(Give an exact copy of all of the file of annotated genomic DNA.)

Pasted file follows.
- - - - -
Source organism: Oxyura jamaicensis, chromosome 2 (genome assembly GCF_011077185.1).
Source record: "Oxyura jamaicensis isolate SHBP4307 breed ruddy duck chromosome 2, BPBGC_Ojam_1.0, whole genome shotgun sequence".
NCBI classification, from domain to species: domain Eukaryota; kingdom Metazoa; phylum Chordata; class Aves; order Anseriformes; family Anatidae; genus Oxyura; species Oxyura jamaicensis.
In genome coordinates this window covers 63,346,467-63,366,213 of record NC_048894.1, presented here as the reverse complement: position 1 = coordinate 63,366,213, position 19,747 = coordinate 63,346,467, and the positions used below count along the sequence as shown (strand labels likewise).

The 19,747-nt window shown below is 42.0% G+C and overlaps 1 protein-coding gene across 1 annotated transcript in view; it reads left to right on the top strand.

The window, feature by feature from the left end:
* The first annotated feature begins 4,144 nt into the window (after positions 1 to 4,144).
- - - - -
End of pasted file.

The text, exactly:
Source organism: Oxyura jamaicensis, chromosome 2 (genome assembly GCF_011077185.1).
Source record: "Oxyura jamaicensis isolate SHBP4307 breed ruddy duck chromosome 2, BPBGC_Ojam_1.0, whole genome shotgun sequence".
NCBI classification, from domain to species: domain Eukaryota; kingdom Metazoa; phylum Chordata; class Aves; order Anseriformes; family Anatidae; genus Oxyura; species Oxyura jamaicensis.
In genome coordinates this window covers 63,346,467-63,366,213 of record NC_048894.1, presented here as the reverse complement: position 1 = coordinate 63,366,213, position 19,747 = coordinate 63,346,467, and the positions used below count along the sequence as shown (strand labels likewise).

The 19,747-nt window shown below is 42.0% G+C and overlaps 1 protein-coding gene across 1 annotated transcript in view; it reads left to right on the top strand.

The window, feature by feature from the left end:
* The first annotated feature begins 4,144 nt into the window (after positions 1 to 4,144).